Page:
Generally, investors think the Company which is not paying a dividend or not increasing its dividend year on year is not doing well operationally, but that may not be the case.
The Company may be retaining its earnings to invest in other projects or expanding its operations so that it could grow at a higher rate and earn better returns than the dividend paid to investors. This will, in turn, increase the share price of the Company benefitting the shareholders.
However, this case may not always be true, for cases such as:
- Management is not able to generate good returns from the RE.
- Management took a bad decision in new projects and lost a heavy chunk of it.
- The cash piles up in the books and management could not make good use of it.
- The management uses fraud accounting methods to show higher earnings.
A growing Company will avoid paying a dividend as it has to use the funds for business expansion. However, a mature Company would have higher outflow in dividend payments.
Thus, there is a need to strike a balance between retaining earnings and dividends to the investors so that the investors are duly rewarded for their investment, and the Company has adequate funds for its needs.
Is Retained Earnings a Good Measure to Differentiate Earnings?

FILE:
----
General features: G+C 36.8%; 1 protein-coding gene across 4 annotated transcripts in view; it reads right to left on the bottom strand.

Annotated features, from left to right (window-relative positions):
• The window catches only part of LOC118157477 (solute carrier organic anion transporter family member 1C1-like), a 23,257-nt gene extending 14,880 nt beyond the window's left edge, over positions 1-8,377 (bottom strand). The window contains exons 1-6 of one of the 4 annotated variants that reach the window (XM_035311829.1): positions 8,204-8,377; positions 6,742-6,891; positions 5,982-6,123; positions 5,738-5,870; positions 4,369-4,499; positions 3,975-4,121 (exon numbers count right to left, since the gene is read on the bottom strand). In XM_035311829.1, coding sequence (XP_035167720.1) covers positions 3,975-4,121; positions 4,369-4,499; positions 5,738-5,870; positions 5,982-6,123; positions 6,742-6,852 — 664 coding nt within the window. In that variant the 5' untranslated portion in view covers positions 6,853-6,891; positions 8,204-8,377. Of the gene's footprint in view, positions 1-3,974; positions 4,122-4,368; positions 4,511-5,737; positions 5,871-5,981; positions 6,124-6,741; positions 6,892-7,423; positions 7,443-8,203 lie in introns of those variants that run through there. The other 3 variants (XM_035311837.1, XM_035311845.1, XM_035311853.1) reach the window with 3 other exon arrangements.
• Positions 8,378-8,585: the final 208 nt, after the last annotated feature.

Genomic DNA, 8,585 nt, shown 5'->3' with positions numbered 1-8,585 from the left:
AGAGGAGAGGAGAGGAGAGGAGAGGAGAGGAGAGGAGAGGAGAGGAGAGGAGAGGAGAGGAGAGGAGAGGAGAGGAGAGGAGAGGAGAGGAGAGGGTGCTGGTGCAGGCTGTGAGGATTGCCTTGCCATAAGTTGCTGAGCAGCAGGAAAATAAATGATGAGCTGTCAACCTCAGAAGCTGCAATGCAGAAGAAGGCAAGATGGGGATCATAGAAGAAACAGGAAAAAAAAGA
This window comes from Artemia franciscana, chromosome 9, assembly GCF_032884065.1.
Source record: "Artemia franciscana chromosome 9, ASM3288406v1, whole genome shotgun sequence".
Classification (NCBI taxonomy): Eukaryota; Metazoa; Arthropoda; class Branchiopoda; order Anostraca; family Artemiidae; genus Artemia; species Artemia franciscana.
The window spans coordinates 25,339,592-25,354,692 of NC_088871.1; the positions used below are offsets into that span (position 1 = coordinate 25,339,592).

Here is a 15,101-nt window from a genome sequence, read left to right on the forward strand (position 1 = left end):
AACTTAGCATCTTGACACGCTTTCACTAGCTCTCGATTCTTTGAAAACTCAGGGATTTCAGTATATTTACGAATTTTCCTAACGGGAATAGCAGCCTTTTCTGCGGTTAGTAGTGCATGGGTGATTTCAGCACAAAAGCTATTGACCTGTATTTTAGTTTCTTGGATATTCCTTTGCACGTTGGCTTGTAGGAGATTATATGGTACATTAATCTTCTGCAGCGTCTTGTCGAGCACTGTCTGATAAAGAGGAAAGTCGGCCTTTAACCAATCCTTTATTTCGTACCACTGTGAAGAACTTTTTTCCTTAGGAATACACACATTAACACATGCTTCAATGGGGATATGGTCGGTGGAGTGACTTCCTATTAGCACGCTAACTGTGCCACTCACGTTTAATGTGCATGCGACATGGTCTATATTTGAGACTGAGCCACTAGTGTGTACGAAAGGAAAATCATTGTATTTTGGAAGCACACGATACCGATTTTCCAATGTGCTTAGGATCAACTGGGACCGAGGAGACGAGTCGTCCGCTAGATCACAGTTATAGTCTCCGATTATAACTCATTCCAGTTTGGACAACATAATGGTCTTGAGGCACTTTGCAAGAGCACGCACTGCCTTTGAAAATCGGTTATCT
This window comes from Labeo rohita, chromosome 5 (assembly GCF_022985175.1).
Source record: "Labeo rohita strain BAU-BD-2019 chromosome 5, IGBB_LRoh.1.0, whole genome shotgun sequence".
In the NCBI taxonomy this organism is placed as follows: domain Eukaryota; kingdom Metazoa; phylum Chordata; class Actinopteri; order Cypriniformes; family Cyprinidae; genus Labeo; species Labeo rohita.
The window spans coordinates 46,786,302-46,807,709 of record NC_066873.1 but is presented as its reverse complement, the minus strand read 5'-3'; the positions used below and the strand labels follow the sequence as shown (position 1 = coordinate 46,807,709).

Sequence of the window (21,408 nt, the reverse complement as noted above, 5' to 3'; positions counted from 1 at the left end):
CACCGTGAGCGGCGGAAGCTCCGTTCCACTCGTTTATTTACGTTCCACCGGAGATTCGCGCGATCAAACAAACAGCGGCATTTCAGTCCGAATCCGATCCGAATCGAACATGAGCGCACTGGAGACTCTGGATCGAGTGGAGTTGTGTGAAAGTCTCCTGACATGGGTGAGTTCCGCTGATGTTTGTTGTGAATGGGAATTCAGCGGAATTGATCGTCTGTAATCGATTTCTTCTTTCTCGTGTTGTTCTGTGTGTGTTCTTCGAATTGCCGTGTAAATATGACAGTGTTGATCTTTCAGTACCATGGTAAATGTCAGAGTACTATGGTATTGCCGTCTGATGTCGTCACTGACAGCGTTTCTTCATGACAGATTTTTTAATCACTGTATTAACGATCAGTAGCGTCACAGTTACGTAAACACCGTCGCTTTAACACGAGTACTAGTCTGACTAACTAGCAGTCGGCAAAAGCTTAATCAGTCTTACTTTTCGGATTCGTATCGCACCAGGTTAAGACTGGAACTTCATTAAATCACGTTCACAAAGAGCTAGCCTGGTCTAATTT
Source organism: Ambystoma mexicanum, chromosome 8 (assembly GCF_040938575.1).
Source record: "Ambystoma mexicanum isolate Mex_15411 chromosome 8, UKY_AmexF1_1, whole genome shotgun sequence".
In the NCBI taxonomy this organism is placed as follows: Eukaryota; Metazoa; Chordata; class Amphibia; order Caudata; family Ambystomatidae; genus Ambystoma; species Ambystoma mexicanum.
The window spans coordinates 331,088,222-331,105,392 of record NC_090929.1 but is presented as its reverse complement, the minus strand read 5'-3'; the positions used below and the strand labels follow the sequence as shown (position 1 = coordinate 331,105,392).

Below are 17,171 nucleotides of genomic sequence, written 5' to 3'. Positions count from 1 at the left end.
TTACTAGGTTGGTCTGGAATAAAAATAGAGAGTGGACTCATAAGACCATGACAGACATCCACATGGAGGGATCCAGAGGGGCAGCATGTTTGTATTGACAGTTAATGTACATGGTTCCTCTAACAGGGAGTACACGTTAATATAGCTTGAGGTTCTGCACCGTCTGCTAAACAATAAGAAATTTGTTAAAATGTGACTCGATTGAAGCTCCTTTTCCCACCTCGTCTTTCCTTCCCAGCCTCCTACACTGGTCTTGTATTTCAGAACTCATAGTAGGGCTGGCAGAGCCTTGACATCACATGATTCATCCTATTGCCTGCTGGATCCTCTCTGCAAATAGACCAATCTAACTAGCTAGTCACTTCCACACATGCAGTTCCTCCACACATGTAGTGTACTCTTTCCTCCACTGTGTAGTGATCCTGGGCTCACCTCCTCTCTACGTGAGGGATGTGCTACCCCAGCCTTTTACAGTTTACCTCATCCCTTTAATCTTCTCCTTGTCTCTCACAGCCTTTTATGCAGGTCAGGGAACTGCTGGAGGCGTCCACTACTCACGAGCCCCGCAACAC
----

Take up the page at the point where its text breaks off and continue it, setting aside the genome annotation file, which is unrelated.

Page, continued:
The amount of retained earnings in the balance sheet may not be the best measure to compare two Companies. While comparing two Companies based on the RE amount, the analyst must evaluate them on the following parameters:
- Age of the Company: A company with more time in the business will have higher RE.
- Dividend policy: A Company that pays a high and frequent dividend will have lesser RE.
- Profitability: A Company with a high-profit margin may have higher RE subject to the above two factors.
We have now got a fair idea of what is retained earnings, and we have also seen the RE calculation. The management of the Company tries hard to retain a fair amount of earnings so as to meet the capital needs of the Company as well to reward the investors for their investment.
Retained Earnings Video